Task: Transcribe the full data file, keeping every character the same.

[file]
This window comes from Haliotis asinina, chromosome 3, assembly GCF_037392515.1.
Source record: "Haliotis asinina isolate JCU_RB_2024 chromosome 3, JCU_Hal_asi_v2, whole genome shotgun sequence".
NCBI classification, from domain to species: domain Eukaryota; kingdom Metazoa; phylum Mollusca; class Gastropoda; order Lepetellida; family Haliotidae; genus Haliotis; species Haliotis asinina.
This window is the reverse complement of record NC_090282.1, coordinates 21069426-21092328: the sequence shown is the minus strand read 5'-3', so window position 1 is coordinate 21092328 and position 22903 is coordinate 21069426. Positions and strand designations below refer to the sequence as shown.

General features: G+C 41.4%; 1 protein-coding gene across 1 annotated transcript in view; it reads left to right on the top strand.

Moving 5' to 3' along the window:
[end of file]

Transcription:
This window comes from Haliotis asinina, chromosome 3, assembly GCF_037392515.1.
Source record: "Haliotis asinina isolate JCU_RB_2024 chromosome 3, JCU_Hal_asi_v2, whole genome shotgun sequence".
NCBI classification, from domain to species: domain Eukaryota; kingdom Metazoa; phylum Mollusca; class Gastropoda; order Lepetellida; family Haliotidae; genus Haliotis; species Haliotis asinina.
This window is the reverse complement of record NC_090282.1, coordinates 21069426-21092328: the sequence shown is the minus strand read 5'-3', so window position 1 is coordinate 21092328 and position 22903 is coordinate 21069426. Positions and strand designations below refer to the sequence as shown.

General features: G+C 41.4%; 1 protein-coding gene across 1 annotated transcript in view; it reads left to right on the top strand.

Moving 5' to 3' along the window: